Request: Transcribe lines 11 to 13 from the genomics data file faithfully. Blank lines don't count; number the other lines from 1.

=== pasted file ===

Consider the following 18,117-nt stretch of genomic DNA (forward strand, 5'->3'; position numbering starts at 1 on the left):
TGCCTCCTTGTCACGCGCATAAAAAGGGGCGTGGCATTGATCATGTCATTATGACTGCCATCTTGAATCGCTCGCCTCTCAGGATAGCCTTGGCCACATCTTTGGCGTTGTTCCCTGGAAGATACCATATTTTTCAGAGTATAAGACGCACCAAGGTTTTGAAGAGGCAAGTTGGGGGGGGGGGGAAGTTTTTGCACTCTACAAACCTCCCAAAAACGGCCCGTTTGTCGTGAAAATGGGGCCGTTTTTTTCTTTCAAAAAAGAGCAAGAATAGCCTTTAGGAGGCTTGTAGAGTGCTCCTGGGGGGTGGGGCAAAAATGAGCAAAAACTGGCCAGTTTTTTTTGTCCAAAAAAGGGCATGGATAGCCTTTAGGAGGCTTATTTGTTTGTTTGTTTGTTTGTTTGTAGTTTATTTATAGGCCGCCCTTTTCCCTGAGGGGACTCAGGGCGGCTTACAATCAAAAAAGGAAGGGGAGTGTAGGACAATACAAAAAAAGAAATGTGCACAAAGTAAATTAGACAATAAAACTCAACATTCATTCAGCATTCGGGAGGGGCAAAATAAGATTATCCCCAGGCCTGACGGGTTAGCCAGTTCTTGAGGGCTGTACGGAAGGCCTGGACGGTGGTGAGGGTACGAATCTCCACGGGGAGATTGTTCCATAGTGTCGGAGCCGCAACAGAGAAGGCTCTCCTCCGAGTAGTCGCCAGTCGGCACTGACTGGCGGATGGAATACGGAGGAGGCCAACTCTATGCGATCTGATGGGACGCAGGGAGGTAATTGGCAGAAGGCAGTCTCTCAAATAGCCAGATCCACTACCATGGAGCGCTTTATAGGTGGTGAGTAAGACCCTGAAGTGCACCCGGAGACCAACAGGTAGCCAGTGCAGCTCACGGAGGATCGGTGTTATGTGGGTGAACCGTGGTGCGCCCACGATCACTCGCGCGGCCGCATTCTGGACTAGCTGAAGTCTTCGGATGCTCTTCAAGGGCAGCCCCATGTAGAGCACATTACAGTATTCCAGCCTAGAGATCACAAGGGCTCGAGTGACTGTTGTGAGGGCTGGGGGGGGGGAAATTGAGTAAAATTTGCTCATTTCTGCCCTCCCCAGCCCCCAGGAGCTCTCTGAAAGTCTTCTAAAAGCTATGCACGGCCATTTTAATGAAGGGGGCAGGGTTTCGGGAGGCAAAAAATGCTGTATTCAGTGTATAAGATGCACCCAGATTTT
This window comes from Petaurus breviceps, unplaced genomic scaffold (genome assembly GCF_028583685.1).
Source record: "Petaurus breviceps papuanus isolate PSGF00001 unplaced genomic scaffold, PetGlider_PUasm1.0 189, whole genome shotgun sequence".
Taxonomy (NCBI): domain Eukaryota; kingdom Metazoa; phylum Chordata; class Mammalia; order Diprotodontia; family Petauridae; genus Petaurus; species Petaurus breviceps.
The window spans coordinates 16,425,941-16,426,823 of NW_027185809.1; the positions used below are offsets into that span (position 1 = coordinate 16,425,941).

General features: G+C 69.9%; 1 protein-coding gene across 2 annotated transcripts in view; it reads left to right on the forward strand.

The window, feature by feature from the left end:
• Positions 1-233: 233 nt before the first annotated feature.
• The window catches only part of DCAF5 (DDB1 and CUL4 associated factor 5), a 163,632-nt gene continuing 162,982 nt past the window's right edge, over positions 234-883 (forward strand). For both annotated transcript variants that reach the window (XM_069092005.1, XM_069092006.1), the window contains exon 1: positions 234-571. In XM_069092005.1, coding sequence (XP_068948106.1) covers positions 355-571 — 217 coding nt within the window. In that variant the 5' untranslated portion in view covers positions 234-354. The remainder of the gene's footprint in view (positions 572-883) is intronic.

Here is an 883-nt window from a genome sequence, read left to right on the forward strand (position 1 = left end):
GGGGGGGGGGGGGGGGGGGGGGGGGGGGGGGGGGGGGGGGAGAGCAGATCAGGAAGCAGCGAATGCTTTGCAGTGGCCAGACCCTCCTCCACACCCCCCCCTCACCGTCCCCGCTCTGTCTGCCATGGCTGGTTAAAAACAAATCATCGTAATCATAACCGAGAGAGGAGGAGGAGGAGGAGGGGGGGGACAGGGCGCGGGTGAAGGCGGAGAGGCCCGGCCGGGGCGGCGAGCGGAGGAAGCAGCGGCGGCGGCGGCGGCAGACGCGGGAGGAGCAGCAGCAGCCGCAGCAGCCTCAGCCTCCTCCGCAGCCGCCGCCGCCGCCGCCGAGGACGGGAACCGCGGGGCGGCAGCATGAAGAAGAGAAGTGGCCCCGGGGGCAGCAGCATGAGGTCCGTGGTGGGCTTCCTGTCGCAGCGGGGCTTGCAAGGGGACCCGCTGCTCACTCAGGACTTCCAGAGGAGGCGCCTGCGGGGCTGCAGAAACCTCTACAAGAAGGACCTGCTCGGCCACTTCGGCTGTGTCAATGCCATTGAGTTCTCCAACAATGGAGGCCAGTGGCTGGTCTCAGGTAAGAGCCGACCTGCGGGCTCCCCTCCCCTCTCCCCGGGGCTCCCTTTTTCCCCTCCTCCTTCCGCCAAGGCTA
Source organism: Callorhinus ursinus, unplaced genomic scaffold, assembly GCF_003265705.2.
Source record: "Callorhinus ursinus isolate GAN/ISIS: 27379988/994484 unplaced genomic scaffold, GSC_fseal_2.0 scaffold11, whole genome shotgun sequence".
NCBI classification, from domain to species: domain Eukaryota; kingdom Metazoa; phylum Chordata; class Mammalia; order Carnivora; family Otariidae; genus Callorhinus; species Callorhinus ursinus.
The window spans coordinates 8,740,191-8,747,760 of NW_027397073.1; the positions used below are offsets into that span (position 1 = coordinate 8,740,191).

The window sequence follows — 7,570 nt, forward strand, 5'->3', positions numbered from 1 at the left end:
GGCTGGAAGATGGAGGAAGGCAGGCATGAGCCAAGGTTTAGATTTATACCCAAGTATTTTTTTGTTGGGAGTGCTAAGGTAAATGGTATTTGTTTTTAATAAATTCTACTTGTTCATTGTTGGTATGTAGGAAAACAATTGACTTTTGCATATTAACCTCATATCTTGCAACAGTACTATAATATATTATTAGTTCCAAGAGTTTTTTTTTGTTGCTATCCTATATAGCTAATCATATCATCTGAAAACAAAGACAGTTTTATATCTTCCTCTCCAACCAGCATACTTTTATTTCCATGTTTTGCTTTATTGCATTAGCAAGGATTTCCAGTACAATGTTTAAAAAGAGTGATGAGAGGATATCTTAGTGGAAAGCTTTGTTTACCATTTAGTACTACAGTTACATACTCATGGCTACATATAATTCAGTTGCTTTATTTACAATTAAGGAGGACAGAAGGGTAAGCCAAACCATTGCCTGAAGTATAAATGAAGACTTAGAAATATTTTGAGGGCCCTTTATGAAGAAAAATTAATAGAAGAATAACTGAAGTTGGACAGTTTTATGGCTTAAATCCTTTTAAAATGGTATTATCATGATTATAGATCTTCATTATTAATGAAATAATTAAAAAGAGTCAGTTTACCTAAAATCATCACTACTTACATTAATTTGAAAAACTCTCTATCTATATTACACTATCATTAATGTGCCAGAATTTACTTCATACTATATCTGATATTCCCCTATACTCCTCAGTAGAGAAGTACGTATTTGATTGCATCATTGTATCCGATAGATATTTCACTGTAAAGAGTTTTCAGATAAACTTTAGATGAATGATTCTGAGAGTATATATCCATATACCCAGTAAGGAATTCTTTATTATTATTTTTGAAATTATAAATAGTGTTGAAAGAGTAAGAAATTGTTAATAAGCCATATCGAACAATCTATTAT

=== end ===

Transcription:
Here is an 883-nt window from a genome sequence, read left to right on the forward strand (position 1 = left end):
GGGGGGGGGGGGGGGGGGGGGGGGGGGGGGGGGGGGGGGGAGAGCAGATCAGGAAGCAGCGAATGCTTTGCAGTGGCCAGACCCTCCTCCACACCCCCCCCTCACCGTCCCCGCTCTGTCTGCCATGGCTGGTTAAAAACAAATCATCGTAATCATAACCGAGAGAGGAGGAGGAGGAGGAGGGGGGGGACAGGGCGCGGGTGAAGGCGGAGAGGCCCGGCCGGGGCGGCGAGCGGAGGAAGCAGCGGCGGCGGCGGCGGCAGACGCGGGAGGAGCAGCAGCAGCCGCAGCAGCCTCAGCCTCCTCCGCAGCCGCCGCCGCCGCCGCCGAGGACGGGAACCGCGGGGCGGCAGCATGAAGAAGAGAAGTGGCCCCGGGGGCAGCAGCATGAGGTCCGTGGTGGGCTTCCTGTCGCAGCGGGGCTTGCAAGGGGACCCGCTGCTCACTCAGGACTTCCAGAGGAGGCGCCTGCGGGGCTGCAGAAACCTCTACAAGAAGGACCTGCTCGGCCACTTCGGCTGTGTCAATGCCATTGAGTTCTCCAACAATGGAGGCCAGTGGCTGGTCTCAGGTAAGAGCCGACCTGCGGGCTCCCCTCCCCTCTCCCCGGGGCTCCCTTTTTCCCCTCCTCCTTCCGCCAAGGCTA
Source organism: Callorhinus ursinus, unplaced genomic scaffold, assembly GCF_003265705.2.